Indonesia has about 20 million hectares of peat swamp forests, which contain some 40 billion tons of carbon. Peat swamps are areas where the water table is at or above ground level for most of the year. Leaves, sticks and dead animals falling into the swamp do not rot due to the acid conditions, and build up as soil organic matter which can reach more than ten metres in depth. As the pulpwood and oil palm industries seek to expand operations in Indonesia today, there are few available areas of mineral soils which haven’t already been cleared for agriculture or are reserved for permanent forests. Peat swamps offer some of the few areas where companies can obtain  permits to convert large contiguous areas of forest into agriculture. But clearing and draining peat soils releases about 70 tons of carbon dioxide per hectare per year. Whether or not Indonesia can revise its plans to clear and drain its remaining peat forests is yet to be seen.

Although the Indonesian president made a clear commitment to reduce greenhouse gas emissions, the ministries of forestry and agriculture and the industries which they serve lobbied successfully for the right to continue to clear forests during the moratorium period if in principle permits for forest conversion had already been issued. Commentators have noted that in many districts such permits already cover most of the available forests. As an alternative to reducing deforestation, the forestry department is planning to plant a billion trees as a way to absorb carbon dioxide. However, it takes decades for the carbon released into the atmosphere by clearing a forest to be drawn down again by the trees in a plantation. The simplest way for Indonesia to reduce greenhouse gas emissions is to stop deforestation, and to force plantation expansion to take place on lands that have already been cleared. There are signs that industry is starting to move in the right direction.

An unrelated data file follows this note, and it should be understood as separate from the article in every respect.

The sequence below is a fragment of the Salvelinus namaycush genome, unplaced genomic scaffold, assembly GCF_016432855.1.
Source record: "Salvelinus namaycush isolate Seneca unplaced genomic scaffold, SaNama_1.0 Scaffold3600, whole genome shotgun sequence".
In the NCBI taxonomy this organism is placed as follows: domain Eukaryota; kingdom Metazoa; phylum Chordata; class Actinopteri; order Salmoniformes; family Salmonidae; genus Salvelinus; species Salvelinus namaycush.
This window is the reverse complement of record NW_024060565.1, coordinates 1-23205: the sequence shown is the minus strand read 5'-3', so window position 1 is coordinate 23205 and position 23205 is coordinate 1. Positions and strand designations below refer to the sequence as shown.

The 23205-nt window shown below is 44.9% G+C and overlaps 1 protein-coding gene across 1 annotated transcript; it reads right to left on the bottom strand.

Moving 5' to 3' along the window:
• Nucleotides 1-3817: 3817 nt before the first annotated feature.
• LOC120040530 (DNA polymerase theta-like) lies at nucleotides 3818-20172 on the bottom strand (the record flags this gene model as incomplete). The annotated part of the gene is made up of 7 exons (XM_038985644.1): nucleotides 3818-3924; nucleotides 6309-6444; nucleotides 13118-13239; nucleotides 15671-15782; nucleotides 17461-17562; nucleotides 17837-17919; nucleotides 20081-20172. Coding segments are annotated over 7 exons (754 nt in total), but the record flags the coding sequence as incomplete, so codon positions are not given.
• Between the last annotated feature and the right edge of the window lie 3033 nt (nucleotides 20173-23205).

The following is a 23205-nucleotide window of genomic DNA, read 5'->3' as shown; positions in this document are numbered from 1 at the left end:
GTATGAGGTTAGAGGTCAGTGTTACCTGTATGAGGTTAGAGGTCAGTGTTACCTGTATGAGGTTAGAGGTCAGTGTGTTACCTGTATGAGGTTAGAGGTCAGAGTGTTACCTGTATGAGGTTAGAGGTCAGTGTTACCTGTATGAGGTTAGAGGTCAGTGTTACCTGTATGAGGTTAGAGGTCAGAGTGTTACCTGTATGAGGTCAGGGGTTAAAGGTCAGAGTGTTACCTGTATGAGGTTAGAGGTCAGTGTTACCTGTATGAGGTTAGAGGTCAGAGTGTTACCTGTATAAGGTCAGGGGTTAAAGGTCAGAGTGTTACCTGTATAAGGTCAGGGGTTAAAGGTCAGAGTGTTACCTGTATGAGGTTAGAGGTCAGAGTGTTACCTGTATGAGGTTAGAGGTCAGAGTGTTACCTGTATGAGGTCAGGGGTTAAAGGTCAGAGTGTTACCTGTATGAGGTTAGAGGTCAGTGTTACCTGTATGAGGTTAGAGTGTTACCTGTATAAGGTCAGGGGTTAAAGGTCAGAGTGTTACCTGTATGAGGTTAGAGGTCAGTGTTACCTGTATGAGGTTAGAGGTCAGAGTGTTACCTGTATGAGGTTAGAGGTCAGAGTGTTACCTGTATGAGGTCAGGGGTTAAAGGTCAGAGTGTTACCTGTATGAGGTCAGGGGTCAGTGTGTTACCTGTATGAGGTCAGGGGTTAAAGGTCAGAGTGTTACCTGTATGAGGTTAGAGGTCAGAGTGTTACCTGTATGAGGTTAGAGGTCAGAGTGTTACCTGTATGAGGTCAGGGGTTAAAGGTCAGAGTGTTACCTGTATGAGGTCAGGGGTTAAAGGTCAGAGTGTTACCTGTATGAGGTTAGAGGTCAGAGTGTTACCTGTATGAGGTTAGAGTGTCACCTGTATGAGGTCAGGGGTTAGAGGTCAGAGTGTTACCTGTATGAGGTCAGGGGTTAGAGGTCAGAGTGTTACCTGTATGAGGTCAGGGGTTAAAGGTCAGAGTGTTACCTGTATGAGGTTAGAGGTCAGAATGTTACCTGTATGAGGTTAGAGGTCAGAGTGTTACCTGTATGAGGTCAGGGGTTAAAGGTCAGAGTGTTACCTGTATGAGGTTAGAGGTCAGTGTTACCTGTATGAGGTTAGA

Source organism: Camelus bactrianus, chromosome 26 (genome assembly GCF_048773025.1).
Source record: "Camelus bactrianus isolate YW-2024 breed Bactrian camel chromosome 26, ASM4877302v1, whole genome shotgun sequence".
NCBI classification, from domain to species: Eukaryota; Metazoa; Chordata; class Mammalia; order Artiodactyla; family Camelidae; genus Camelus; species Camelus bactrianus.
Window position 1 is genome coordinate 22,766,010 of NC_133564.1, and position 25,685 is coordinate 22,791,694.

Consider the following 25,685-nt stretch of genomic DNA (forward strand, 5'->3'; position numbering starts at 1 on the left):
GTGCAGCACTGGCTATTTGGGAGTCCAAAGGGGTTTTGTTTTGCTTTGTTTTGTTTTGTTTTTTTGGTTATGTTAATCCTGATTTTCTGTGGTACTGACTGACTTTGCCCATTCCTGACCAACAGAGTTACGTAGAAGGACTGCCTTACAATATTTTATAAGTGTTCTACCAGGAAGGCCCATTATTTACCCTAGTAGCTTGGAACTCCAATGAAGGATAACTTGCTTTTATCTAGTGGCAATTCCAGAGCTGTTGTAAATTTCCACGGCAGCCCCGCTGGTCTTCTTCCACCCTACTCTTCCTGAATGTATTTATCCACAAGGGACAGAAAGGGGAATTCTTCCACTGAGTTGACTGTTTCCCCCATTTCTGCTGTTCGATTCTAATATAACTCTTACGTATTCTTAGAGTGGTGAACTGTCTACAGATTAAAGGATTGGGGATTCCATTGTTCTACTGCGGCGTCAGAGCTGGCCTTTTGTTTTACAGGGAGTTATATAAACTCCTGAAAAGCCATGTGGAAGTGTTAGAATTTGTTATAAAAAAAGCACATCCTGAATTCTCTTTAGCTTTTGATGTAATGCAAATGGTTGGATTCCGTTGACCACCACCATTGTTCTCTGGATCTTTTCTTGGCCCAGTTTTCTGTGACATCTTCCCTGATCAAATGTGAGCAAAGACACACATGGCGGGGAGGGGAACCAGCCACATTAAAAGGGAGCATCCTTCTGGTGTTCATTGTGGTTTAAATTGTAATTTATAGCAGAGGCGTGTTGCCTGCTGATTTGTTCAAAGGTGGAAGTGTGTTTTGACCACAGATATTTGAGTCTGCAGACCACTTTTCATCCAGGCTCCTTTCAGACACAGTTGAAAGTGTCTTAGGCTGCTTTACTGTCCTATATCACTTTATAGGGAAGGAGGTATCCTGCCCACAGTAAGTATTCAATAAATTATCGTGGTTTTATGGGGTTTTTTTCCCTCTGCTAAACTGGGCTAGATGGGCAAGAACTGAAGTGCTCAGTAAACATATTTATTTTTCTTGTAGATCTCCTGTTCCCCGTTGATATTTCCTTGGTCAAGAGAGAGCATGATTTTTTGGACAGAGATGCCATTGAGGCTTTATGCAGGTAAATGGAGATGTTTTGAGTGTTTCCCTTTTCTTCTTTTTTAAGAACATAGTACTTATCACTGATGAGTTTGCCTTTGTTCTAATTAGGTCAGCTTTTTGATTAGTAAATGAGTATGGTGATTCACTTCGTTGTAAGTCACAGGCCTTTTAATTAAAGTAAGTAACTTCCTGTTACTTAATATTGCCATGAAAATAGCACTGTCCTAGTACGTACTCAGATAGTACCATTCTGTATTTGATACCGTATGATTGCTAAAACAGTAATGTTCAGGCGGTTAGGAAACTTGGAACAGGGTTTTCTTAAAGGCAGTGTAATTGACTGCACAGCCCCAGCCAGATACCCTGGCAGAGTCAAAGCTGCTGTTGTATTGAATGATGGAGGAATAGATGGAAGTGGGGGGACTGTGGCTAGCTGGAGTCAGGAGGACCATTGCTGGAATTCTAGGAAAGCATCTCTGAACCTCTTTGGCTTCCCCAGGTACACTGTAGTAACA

The simplest way for Indonesia to reduce greenhouse gas emissions is to stop deforestation, and to force plantation expansion to take place on lands that have already been cleared.

Industry takes the lead?

Following a campaign by Greenpeace targetting its international consumers, including Unilever and Nestle, in February this year, Golden Agri Resources (GAR), one of the largest oil palm plantation companies in Indonesia, owned by the conglomerate Sinar Mas, announced that it will no longer convert peat forests and will only establish oil palm plantations on areas which contain less than 35 tons of carbon per hectare. If implemented, this means the company will not clear degraded secondary forests, and will limit its plantation establishment to existing agricultural areas or grasslands. While it remains to be seen if the company can abide by its commitment (it made a similar promise in early 2010 which was immediately broken) it is helpful in showing government and industry that companies are willing to give up on expanding the agricultural frontier, and can leave the country’s remaining rainforests and peat forests standing.

1136 Women from Teluk Meranti in Riau Province, Sumatra protest at the office of Pelalawan district government, pressing for recognition of their rights over the forest areas licensed to the APRIL pulp and paper company, August 2010. Photo: Rini RamadhantiGAR’s accouncement included a commitment to respect the rights of indigenous peoples, and to identify and protect high conservation values before establising plantations, which are requirements of the voluntary international standard for oil palm, the Roundtable on Sustainable Palm Oil (RSPO).